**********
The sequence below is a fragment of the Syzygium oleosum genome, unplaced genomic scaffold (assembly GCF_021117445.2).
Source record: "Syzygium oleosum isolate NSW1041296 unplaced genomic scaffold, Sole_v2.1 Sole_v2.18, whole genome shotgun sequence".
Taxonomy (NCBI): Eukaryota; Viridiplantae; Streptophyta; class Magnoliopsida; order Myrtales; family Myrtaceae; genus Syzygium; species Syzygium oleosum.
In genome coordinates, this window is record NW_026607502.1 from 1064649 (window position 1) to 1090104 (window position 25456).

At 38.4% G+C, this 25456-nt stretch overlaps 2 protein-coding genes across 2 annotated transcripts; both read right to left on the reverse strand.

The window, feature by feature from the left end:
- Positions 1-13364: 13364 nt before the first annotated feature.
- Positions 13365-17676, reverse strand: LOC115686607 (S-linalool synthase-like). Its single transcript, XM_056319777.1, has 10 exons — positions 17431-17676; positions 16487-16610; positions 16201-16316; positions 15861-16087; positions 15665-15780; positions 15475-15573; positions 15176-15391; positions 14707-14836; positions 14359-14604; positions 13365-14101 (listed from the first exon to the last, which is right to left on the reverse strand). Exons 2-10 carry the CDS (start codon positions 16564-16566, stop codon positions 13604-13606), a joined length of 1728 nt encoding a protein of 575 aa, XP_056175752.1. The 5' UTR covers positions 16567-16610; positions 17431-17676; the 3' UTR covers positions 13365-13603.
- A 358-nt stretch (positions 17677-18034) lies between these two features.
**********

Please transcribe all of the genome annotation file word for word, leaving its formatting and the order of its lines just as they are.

The sequence below is a fragment of the Syzygium oleosum genome, unplaced genomic scaffold (assembly GCF_021117445.2).
Source record: "Syzygium oleosum isolate NSW1041296 unplaced genomic scaffold, Sole_v2.1 Sole_v2.18, whole genome shotgun sequence".
Taxonomy (NCBI): Eukaryota; Viridiplantae; Streptophyta; class Magnoliopsida; order Myrtales; family Myrtaceae; genus Syzygium; species Syzygium oleosum.
In genome coordinates, this window is record NW_026607502.1 from 1064649 (window position 1) to 1090104 (window position 25456).

At 38.4% G+C, this 25456-nt stretch overlaps 2 protein-coding genes across 2 annotated transcripts; both read right to left on the reverse strand.

The window, feature by feature from the left end:
- Positions 1-13364: 13364 nt before the first annotated feature.
- Positions 13365-17676, reverse strand: LOC115686607 (S-linalool synthase-like). Its single transcript, XM_056319777.1, has 10 exons — positions 17431-17676; positions 16487-16610; positions 16201-16316; positions 15861-16087; positions 15665-15780; positions 15475-15573; positions 15176-15391; positions 14707-14836; positions 14359-14604; positions 13365-14101 (listed from the first exon to the last, which is right to left on the reverse strand). Exons 2-10 carry the CDS (start codon positions 16564-16566, stop codon positions 13604-13606), a joined length of 1728 nt encoding a protein of 575 aa, XP_056175752.1. The 5' UTR covers positions 16567-16610; positions 17431-17676; the 3' UTR covers positions 13365-13603.
- A 358-nt stretch (positions 17677-18034) lies between these two features.